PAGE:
|Publication number||US7945683 B1|
|Application number||US 12/204,778|
|Publication date||May 17, 2011|
|Filing date||Sep 4, 2008|
|Priority date||Sep 4, 2008|
|Also published as||US20110219023|
|Publication number||12204778, 204778, US 7945683 B1, US 7945683B1, US-B1-7945683, US7945683 B1, US7945683B1|
|Inventors||Jesse Ambrose, Michael Flexer, King-Hwa Lee, Hans Kedefors, Peter S. Lim, David Tchankotadze|
|Original Assignee||Sap Ag|
|Export Citation||BiBTeX, EndNote, RefMan|
|Patent Citations (2), Referenced by (6), Classifications (6), Legal Events (4)|
|External Links: USPTO, USPTO Assignment, Espacenet|
The present application relates to network communications and, in particular, a method and system for accessing data.
Mobile users, especially business professionals, have a need to reliably access their data sources and internet sources any time, any place. Data sources and internet sources include, for example, contact information, customer information, transaction information, news, and company profiles. The following describes the importance of such information:
Use of the following applications and information have increased over the years.
Because these applications were built independently and by different vendors, users must use separate siloed applications to access their data. To view data for a given customer, users must re-input the information in each application. On computing devices such as mobile phones where data input methods are non-optimal or where network latency is high, re-inputting data is very time-consuming and frustrating to users. Due to the high burden on the user to re-input data, most mobile users today do not access their data on their computing devices.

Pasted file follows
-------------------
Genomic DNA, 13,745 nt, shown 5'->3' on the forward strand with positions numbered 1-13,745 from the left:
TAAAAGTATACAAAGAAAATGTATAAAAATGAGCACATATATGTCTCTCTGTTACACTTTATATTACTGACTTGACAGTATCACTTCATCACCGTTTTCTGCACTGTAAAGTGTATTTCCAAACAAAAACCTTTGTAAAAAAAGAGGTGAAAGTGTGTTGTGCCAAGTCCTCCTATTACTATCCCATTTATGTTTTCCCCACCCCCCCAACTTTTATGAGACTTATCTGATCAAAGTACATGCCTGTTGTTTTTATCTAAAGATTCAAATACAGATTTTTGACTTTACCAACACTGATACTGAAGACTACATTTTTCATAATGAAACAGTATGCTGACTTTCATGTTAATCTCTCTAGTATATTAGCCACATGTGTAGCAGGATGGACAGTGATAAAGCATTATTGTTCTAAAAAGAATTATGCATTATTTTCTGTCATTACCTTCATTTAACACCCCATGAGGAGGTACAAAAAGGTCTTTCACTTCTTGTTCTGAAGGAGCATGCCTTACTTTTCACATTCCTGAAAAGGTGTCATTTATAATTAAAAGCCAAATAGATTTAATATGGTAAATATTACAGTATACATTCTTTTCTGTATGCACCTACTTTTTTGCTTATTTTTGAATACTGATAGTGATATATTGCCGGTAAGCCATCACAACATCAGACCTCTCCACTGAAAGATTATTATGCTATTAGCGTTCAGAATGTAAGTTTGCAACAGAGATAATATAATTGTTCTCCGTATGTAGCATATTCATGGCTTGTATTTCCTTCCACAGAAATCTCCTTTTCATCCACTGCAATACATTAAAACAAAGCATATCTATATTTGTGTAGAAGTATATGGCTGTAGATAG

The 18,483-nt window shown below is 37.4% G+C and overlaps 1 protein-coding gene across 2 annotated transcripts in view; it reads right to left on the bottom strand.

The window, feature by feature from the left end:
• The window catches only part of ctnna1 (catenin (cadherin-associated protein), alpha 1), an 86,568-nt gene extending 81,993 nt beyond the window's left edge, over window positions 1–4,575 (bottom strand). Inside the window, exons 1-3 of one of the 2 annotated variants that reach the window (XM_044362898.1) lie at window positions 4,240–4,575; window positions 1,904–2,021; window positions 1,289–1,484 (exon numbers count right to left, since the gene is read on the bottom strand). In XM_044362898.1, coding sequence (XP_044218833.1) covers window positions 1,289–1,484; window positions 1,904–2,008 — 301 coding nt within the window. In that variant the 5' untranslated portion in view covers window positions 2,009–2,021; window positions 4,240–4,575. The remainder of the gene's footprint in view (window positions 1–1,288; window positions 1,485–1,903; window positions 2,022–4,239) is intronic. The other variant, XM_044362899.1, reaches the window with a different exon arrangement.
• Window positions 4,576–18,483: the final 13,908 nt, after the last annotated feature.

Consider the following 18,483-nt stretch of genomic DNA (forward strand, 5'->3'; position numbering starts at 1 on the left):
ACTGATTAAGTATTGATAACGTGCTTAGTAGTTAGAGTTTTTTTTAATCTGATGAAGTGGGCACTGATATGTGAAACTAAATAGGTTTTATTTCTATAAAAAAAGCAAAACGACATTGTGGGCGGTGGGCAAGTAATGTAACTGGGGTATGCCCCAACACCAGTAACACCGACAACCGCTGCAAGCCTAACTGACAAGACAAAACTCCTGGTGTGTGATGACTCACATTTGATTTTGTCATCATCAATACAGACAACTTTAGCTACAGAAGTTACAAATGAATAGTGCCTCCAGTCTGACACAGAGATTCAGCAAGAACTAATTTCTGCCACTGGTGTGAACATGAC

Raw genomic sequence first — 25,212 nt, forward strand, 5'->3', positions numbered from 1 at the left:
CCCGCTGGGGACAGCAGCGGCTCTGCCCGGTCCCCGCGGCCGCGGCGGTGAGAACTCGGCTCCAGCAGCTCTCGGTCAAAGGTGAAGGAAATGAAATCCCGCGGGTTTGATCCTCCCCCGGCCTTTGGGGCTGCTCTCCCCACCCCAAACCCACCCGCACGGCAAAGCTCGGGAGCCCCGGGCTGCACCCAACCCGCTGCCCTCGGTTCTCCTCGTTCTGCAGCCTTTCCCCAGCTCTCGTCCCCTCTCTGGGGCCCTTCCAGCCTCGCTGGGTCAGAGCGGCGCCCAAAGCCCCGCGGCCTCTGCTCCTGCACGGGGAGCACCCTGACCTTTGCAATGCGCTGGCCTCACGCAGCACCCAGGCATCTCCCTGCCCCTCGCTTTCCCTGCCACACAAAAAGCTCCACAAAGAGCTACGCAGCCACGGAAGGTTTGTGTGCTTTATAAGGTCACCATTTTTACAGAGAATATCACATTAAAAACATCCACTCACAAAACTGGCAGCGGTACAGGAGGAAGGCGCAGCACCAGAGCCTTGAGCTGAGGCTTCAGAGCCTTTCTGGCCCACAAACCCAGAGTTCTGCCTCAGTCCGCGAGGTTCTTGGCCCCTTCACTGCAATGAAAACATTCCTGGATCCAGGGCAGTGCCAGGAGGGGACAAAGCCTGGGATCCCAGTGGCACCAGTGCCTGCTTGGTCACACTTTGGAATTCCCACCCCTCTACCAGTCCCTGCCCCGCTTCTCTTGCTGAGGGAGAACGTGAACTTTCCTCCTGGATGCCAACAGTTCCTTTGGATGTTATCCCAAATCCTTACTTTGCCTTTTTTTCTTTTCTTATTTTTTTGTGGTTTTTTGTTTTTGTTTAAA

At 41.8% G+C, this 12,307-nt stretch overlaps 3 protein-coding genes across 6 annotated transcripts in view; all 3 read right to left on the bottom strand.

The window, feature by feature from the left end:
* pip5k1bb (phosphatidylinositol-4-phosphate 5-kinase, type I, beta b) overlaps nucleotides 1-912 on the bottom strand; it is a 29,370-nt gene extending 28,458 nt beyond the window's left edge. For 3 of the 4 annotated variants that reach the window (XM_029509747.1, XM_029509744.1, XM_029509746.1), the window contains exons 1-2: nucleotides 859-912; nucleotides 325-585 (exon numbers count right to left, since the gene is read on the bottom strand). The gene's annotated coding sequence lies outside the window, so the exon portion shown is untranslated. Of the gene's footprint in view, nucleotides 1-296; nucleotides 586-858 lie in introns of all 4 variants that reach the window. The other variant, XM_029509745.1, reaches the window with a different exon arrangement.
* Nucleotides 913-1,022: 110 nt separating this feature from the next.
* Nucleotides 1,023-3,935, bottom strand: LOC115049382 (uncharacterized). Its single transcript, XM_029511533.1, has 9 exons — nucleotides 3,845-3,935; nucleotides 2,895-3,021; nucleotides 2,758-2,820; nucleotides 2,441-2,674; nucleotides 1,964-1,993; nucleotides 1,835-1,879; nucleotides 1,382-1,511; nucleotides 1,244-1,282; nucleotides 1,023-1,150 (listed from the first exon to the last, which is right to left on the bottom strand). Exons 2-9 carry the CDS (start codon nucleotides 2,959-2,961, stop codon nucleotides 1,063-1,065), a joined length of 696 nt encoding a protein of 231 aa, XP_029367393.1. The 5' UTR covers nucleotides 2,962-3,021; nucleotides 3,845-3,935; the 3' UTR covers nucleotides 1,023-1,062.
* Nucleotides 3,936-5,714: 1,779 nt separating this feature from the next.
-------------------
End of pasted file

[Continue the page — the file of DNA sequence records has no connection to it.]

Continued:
As shown in
The web-based UI architecture can be used on mobile devices such as cell phones by implementing a web-browser on the mobile device, and sending requests from the web browser to the server over a wireless carrier network. However, such an approach requires a network connection. Furthermore, response times over wireless carrier networks is slow.
The user is allowed to make data changes using the Mobile Client UI. These client changes are tracked, queued up, and applied to the server when network connectivity is re-established. A conventional optimization may include identifying and synchronizing incremental changes on the server and only re-transmitting records that have changed since the last synchronization, thereby minimizing network usage.
Many disadvantages are associated with this approach. A data subset must be specified and configured. Download of entire snapshots of data results in a heavy load on the server and network. The download process slows down and does not scale as data sets get larger when, for example, contact information is large (e.g., 100K contacts). In addition, data is only as fresh as the last synchronization.
The disadvantages of this approach mirror those of the approaches discussed above. In addition, this approach undesirably provides separate and inconsistent UI behaviors, requiring the user to know which of the two UIs to use for his specific need.